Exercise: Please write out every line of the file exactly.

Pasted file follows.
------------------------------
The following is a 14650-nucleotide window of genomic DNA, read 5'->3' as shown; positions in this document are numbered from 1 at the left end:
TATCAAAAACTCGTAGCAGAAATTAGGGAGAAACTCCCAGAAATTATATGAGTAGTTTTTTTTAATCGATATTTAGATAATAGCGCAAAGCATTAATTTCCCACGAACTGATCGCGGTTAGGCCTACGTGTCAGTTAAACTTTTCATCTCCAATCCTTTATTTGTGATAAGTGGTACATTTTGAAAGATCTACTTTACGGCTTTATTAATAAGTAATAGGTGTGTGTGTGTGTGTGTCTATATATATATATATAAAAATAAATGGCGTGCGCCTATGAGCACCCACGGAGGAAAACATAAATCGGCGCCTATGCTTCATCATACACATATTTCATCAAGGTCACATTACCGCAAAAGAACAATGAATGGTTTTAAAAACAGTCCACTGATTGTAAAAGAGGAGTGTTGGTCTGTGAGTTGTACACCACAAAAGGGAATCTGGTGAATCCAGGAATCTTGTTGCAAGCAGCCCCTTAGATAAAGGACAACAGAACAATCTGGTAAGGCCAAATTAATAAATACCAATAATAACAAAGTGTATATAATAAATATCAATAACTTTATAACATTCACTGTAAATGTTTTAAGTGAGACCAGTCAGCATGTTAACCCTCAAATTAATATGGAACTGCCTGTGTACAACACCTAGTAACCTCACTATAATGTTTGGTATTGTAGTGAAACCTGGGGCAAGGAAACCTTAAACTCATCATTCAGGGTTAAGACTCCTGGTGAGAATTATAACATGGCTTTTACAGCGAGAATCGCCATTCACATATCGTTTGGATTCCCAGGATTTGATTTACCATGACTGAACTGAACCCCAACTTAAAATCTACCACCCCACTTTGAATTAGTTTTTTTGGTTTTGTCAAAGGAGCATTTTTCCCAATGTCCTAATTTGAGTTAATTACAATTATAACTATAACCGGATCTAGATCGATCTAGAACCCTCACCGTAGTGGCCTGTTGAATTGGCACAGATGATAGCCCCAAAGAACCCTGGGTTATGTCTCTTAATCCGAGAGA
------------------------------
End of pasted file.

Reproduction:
The following is a 14650-nucleotide window of genomic DNA, read 5'->3' as shown; positions in this document are numbered from 1 at the left end:
TATCAAAAACTCGTAGCAGAAATTAGGGAGAAACTCCCAGAAATTATATGAGTAGTTTTTTTTAATCGATATTTAGATAATAGCGCAAAGCATTAATTTCCCACGAACTGATCGCGGTTAGGCCTACGTGTCAGTTAAACTTTTCATCTCCAATCCTTTATTTGTGATAAGTGGTACATTTTGAAAGATCTACTTTACGGCTTTATTAATAAGTAATAGGTGTGTGTGTGTGTGTGTCTATATATATATATATAAAAATAAATGGCGTGCGCCTATGAGCACCCACGGAGGAAAACATAAATCGGCGCCTATGCTTCATCATACACATATTTCATCAAGGTCACATTACCGCAAAAGAACAATGAATGGTTTTAAAAACAGTCCACTGATTGTAAAAGAGGAGTGTTGGTCTGTGAGTTGTACACCACAAAAGGGAATCTGGTGAATCCAGGAATCTTGTTGCAAGCAGCCCCTTAGATAAAGGACAACAGAACAATCTGGTAAGGCCAAATTAATAAATACCAATAATAACAAAGTGTATATAATAAATATCAATAACTTTATAACATTCACTGTAAATGTTTTAAGTGAGACCAGTCAGCATGTTAACCCTCAAATTAATATGGAACTGCCTGTGTACAACACCTAGTAACCTCACTATAATGTTTGGTATTGTAGTGAAACCTGGGGCAAGGAAACCTTAAACTCATCATTCAGGGTTAAGACTCCTGGTGAGAATTATAACATGGCTTTTACAGCGAGAATCGCCATTCACATATCGTTTGGATTCCCAGGATTTGATTTACCATGACTGAACTGAACCCCAACTTAAAATCTACCACCCCACTTTGAATTAGTTTTTTTGGTTTTGTCAAAGGAGCATTTTTCCCAATGTCCTAATTTGAGTTAATTACAATTATAACTATAACCGGATCTAGATCGATCTAGAACCCTCACCGTAGTGGCCTGTTGAATTGGCACAGATGATAGCCCCAAAGAACCCTGGGTTATGTCTCTTAATCCGAGAGA